Israel’s Sovereign Wealth Fund Launches Today After a Long Wait

It only took eight years to say “Mazel Tov.”

Almost a decade after it was founded, Israel’s long-delayed sovereign wealth fund launches today. For a country with famously volatile politics where governments can fall like Jenga blocks — last year, Israel held its fourth national election in two years — the much-planned launch marks an unwavering commitment to make good on a windfall.

Lucky Number Eight

In 2010, Israel discovered massive fields of liquid natural gas fields containing enough natural gas to meet thirty years’ worth of the country’s needs, according to Max Stern Yezreel Valley College research.

Parliament voted in 2014 to set up the wealth fund to invest surplus tax revenues from the nascent gas industry, but only once its holdings reached $300 million — and therein lies the reason for the delay. Ironically, a drag on commodity prices held gas industry revenues lower than expected for years, keeping the milestone out of reach.

It will take another year before Israel’s new fund starts paying dividends:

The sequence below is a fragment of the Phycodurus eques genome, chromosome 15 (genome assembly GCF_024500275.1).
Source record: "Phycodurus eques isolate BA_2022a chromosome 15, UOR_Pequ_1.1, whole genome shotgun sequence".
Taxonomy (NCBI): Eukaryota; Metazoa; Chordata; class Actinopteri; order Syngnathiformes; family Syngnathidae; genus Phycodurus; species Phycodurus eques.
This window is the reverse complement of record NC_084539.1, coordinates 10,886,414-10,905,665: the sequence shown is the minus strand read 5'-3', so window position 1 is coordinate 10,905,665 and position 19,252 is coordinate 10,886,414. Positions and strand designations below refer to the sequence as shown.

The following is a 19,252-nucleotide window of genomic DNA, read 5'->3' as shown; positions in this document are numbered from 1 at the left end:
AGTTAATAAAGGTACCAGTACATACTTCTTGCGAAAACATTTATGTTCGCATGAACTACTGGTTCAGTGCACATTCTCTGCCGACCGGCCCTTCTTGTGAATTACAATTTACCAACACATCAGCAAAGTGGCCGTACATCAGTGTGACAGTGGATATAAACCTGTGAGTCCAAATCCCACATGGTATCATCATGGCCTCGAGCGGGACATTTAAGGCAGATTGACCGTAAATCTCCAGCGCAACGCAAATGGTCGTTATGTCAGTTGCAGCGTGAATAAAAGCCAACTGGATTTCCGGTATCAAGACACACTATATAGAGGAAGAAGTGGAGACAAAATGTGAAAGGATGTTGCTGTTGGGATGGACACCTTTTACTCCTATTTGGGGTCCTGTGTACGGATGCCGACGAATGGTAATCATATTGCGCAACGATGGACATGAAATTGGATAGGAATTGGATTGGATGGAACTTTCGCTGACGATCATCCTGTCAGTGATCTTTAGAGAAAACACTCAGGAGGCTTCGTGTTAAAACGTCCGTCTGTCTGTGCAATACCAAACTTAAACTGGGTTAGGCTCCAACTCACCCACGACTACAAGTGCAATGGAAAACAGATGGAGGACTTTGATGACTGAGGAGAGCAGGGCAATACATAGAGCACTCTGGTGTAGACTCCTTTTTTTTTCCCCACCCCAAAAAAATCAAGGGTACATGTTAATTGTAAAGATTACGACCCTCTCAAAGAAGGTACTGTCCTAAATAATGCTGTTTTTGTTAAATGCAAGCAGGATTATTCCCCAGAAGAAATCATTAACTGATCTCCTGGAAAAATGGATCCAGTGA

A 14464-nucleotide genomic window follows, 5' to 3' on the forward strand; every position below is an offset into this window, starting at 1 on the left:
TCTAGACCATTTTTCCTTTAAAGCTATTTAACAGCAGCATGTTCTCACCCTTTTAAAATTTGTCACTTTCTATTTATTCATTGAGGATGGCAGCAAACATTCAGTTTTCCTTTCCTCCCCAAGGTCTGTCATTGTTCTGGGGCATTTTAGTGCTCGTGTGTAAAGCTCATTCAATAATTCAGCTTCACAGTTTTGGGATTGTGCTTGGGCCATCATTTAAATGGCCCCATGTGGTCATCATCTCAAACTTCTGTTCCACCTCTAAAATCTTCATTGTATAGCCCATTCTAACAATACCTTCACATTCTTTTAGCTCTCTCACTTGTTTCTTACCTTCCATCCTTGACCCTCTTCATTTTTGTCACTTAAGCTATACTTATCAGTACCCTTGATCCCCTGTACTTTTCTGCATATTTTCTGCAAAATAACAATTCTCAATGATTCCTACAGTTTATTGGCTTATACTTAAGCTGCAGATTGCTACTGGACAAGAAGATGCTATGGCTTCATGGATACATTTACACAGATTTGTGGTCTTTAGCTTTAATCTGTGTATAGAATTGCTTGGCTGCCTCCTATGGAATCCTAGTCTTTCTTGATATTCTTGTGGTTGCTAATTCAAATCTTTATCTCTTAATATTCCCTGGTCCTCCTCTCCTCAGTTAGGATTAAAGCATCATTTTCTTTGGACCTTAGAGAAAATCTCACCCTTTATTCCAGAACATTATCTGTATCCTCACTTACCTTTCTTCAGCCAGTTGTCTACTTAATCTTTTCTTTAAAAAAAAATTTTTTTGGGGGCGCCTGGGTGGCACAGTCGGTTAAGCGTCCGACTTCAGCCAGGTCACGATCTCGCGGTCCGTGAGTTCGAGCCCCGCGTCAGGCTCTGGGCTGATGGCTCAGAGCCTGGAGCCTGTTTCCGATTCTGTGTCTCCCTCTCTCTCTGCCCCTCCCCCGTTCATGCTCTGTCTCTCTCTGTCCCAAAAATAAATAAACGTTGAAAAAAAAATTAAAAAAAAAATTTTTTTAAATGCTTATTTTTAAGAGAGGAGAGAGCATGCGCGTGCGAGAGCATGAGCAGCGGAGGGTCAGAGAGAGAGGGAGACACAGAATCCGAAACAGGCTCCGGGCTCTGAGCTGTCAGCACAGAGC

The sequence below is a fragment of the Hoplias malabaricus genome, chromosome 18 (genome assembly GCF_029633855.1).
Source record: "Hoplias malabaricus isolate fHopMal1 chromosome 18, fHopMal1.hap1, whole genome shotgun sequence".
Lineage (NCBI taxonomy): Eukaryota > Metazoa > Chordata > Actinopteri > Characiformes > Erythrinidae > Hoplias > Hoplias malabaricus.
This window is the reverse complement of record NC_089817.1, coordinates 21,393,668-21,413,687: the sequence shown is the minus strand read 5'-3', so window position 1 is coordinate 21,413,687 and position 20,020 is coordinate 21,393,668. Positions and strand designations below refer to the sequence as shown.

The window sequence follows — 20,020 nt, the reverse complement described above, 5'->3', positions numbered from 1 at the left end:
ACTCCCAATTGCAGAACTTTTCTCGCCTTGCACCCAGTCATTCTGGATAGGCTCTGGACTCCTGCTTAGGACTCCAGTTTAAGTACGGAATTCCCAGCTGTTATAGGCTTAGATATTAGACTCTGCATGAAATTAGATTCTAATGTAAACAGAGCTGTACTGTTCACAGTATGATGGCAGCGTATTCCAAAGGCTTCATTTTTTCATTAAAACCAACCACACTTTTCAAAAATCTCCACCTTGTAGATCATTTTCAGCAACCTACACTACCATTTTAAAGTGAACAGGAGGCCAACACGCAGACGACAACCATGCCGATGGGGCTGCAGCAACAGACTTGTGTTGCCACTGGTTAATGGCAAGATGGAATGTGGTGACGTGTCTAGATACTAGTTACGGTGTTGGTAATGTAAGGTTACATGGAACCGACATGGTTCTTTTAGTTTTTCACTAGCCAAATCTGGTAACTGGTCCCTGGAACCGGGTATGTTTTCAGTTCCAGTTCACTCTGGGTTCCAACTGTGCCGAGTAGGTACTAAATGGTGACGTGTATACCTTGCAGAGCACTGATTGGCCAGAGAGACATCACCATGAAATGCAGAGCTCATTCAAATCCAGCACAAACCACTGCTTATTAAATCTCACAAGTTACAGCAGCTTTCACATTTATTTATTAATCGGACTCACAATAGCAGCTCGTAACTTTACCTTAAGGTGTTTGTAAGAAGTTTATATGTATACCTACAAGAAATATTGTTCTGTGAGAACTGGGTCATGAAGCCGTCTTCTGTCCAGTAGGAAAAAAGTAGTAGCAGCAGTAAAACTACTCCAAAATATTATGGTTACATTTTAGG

• A year from today, the fund — which will make investments around the world — will be allowed to allocate 3.5% of annual revenues to social, economic, and educational proposals. “The profits from Israel’s natural resources must be for the benefit of the citizens,” Avigdor Liberman, Israel’s finance minister, told the financial newspaper Globes.
  • The model is smaller but similar to Norway’s famous $1.3 trillion Oil Fund and Saudi Arabia’s $580 billion Public Investment Fund, which deploys its oil riches into investments across the globe.

The timing ended up fortuitous: with energy prices trending higher, Israel’s natural gas and oil revenues were a record $380 million in 2021 according to the country’s Energy Ministry.

Port Protection: The US doesn’t have a federal sovereign wealth fund, but 10 states including Texas and New Mexico, do. The Alaska Permanent Fund pays out an annual dividend to residents based on the fund’s performance — last year, everyone got $1,114 — and has been cited by some as the first example of a Basic Income.



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